Do you hesitate as you read back or transcribe because you cannot figure out where a sentence begins or ends?
If you are already punctuating as you write, congratulations! If you are not punctuating now, start doing it.
Whether you decided early on in school that using punctuation is unnecessary and writing words is what matters, or someone told you punctuating is not important, it’s time to change your belief. Not punctuating will bite you later.
As a CSR, you or your scopist may spend hours editing a transcript, trying to figure out where to add periods, for example, in run-on sentences for a witness who does not appear to know when to take a breath. The more time you spend on a transcript, the fewer jobs you can take and the less money you will make.
Think about it: Do you want to hand over responsibility for your writing to someone else? And pay her/him?
Points to Ponder:
- Punctuation creates a buffer before you drop. If you punctuate as you write, when you write above your ability, the first thing that you will drop is punctuation. This is a warning sign that you are about to drop words, followed by phrases and sentences.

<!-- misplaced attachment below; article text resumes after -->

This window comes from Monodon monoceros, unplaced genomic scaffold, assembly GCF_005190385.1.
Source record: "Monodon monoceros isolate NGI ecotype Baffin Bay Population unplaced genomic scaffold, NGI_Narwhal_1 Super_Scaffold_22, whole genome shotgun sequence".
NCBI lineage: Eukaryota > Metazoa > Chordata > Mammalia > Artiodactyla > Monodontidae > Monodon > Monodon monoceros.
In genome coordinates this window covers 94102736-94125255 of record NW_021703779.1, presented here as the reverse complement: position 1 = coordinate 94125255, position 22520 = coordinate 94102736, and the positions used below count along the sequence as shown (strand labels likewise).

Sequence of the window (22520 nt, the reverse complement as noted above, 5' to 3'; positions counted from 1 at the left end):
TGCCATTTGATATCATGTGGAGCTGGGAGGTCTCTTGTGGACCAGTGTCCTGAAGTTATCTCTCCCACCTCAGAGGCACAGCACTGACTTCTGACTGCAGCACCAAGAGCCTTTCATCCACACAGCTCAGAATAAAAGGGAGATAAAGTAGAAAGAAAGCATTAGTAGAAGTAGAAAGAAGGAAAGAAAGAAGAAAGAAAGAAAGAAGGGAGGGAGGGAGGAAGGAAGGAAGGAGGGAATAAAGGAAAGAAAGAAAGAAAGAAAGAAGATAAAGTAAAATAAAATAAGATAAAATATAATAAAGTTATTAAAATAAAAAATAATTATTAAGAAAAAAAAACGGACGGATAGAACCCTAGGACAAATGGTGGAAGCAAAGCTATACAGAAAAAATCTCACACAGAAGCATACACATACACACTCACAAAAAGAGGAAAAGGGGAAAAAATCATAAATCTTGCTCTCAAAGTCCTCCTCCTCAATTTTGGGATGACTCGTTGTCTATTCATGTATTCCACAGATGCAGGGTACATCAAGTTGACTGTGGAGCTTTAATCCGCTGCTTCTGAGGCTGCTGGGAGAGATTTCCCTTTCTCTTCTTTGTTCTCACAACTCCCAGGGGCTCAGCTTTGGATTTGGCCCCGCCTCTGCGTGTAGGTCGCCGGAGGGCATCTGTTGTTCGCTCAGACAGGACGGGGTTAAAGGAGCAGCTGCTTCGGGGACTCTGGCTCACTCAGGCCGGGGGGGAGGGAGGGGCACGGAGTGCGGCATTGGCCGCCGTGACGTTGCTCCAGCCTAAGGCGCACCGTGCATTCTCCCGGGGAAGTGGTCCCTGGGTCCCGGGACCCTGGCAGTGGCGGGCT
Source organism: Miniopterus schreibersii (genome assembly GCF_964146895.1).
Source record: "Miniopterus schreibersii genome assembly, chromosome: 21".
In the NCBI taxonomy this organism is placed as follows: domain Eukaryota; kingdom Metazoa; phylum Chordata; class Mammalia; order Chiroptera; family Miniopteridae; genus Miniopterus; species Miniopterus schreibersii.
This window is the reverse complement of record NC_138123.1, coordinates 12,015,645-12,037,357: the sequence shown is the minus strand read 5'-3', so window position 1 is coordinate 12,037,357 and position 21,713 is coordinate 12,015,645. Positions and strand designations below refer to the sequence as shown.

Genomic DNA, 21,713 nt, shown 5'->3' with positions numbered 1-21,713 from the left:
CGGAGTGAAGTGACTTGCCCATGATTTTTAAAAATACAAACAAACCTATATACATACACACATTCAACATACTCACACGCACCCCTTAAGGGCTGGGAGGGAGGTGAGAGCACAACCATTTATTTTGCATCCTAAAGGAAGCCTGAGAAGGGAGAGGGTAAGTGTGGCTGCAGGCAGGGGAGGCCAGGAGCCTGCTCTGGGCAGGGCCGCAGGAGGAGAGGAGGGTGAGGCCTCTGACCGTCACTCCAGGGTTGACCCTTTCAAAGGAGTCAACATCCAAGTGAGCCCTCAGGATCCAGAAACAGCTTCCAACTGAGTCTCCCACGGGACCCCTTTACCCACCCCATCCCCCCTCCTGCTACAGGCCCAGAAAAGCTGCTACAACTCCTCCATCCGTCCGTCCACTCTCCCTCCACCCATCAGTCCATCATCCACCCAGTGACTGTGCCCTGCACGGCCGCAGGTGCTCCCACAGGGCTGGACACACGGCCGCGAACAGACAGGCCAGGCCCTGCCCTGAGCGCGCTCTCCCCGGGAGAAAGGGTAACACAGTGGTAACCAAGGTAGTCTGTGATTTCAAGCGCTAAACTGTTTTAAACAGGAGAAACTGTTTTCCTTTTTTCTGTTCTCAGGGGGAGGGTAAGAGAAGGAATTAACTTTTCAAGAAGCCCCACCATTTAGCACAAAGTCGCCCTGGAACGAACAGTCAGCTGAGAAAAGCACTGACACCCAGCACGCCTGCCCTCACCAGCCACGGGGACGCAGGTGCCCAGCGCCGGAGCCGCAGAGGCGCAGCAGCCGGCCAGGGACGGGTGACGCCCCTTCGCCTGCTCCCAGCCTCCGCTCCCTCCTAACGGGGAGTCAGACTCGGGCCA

- If you are planning to write realtime or be a broadcast or CART captioner, punctuation is crucial.
- It is easier to punctuate as you are listening to a speaker because you can hear the change in inflection. Eliminate frustration and uncertainty when you can’t remember exactly how something was said later by punctuating as you write.
- If you do not have good punctuation skills, ask a teacher, tutor, mentor or coach for assistance.
NOTE: In California, court reporting school directors and students report that the Court Reporters Board is clamping down on punctuation errors for the CSR dictation exam more now than ever before. Save yourself the frustration, time, energy and cost of re-taking the CSR by punctuating as you write TODAY.
Golden Rule #2: Punctuate As You Write is an excerpt from Part 2 of my e-book, 0-225: Your Guide to Writing Mastery (October 2015).
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